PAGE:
Low single-digit growth in residential building activity up to late 2015 – Absa
Building activity with regard to new private sector-financed housing in South Africa recorded relatively low single-digit growth in the first eleven months of 2015 compared with the corresponding period in 2014, based on data published by Statistics South Africa. This is according to Absa Home Loans property analyst Jacques du Toit.
The number of new housing units for which building plans were approved increased by 4% year-on-year (y/y) to a total of just more than 55 600 in the eleven months to November last year. This growth performance was largely driven by the segment for houses less than 80m², which recorded growth of almost 13% y/y over this period, whereas the segments of houses larger than 80m² and flats and townhouses experienced some marginal contractions up to November.
The number of new housing units constructed increased by 5,2% y/y from January to November last year, with a total of more than 36 300 units built over the 11-month period.
This growth was the result of an improvement of 7,9% y/y, or 1 879 units, in new houses constructed of smaller and larger than 80m² to a combined total of 25 797 units compared with 23 918 house built in the corresponding 11-month period of 2014. The number of new flats and townhouses built was marginally lower by 0,7% y/y in January to November.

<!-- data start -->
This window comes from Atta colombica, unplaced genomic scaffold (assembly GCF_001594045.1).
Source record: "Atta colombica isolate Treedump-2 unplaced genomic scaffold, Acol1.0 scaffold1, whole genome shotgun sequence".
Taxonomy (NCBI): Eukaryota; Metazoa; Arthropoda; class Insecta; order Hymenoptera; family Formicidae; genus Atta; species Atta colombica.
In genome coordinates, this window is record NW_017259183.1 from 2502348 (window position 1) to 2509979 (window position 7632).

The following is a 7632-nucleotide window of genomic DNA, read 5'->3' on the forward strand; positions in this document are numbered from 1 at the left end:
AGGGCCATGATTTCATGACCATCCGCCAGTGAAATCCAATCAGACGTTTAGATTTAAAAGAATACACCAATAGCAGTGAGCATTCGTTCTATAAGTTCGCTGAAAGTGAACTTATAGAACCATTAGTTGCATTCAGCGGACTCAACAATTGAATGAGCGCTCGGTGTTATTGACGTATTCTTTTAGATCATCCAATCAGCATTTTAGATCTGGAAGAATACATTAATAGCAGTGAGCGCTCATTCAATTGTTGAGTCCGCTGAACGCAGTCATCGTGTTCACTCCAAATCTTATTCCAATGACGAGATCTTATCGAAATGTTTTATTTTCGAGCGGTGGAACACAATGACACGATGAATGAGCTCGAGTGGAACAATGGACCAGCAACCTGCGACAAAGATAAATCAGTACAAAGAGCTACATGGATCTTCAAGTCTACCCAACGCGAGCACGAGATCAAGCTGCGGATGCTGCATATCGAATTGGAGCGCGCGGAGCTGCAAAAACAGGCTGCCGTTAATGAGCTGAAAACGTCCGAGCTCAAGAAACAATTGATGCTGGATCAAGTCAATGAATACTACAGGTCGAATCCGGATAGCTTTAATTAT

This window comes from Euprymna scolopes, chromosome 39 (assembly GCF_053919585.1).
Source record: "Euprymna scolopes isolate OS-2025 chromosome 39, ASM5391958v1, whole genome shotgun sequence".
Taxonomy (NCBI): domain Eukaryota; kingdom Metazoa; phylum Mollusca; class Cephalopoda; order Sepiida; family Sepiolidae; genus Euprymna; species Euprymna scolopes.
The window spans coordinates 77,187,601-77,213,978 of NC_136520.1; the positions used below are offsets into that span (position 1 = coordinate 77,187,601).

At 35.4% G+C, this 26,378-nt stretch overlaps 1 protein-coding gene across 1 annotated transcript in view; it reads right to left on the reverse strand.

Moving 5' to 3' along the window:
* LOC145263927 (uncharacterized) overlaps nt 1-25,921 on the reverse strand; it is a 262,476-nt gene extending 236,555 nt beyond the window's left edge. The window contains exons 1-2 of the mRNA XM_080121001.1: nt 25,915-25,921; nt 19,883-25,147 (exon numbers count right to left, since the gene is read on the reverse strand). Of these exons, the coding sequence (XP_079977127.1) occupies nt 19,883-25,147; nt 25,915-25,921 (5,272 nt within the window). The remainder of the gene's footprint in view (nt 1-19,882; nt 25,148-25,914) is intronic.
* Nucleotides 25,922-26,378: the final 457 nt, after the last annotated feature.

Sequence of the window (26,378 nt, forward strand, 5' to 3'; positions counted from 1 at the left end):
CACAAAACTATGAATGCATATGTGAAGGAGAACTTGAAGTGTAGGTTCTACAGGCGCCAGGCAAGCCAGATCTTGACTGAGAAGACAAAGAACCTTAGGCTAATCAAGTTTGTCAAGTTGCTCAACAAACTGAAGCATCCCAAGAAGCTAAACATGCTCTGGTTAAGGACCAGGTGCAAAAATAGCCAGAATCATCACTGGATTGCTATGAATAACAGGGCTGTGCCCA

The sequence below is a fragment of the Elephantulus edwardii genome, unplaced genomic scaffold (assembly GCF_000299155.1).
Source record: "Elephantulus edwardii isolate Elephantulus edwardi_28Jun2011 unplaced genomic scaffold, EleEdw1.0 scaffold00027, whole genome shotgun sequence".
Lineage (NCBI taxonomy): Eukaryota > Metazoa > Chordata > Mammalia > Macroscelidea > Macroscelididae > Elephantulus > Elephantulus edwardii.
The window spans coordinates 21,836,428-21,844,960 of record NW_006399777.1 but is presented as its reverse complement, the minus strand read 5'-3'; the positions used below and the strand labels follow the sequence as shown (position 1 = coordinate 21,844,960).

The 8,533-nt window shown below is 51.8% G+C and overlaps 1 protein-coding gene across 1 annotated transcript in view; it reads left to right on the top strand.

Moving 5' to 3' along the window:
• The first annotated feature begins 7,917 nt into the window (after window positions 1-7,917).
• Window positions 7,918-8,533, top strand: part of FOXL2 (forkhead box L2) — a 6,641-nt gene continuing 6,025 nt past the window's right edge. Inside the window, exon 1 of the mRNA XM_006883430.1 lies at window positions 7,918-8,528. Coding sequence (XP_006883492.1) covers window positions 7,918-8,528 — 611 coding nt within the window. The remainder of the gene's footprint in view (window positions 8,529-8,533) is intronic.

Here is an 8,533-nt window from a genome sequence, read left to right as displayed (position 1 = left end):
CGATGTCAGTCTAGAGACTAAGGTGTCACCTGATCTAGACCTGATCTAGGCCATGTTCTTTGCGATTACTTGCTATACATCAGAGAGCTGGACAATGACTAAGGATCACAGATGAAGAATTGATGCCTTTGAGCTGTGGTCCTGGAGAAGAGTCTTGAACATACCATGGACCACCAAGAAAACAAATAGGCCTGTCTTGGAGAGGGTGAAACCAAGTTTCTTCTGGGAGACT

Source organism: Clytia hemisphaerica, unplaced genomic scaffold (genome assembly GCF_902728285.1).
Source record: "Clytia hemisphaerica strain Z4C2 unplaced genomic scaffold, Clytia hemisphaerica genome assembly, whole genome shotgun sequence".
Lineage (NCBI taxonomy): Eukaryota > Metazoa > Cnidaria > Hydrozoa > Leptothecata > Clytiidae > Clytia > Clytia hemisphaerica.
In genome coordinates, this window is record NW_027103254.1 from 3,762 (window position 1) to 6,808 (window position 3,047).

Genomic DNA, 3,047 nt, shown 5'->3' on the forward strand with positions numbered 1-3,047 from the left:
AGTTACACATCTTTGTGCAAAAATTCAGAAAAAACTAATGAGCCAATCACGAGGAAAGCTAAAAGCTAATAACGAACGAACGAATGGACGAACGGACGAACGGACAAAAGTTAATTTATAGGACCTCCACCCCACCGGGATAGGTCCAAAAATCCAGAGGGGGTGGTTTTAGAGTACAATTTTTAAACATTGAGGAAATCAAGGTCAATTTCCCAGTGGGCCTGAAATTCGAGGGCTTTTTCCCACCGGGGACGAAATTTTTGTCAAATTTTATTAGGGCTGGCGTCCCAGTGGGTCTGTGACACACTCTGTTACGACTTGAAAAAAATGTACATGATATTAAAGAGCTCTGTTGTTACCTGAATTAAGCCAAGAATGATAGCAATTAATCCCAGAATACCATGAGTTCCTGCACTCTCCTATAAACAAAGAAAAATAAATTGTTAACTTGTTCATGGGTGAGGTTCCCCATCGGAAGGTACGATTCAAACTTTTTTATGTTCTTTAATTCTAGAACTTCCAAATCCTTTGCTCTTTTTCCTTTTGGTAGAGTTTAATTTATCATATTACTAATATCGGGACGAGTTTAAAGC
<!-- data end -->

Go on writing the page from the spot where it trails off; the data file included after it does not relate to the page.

The average cost of new housing built increased by 6% y/y to an average of R6 148 per square metre in the eleven months to November. Building costs per square metre were as follows in the various segments of housing in January to November last year:
• Houses of <80m²: R3 912, up by 9,1% y/y.
• Houses of ≥80m²: R6 352, up by 3,9% y/y.
• Flats and townhouses: R7 111, up by 10,2% y/y.
The economy is forecast to show relatively low growth of about 1% in 2016, with inflation and interest rates expected to rise during the course of the year. Against this background the household sector is forecast to experience increased financial pressure, which will weigh on consumer and building confidence. These factors will be the main driving factors of the demand for and the supply of new housing this year, with residential building activity not expected to show a significant improvement from current levels over the next 12 months.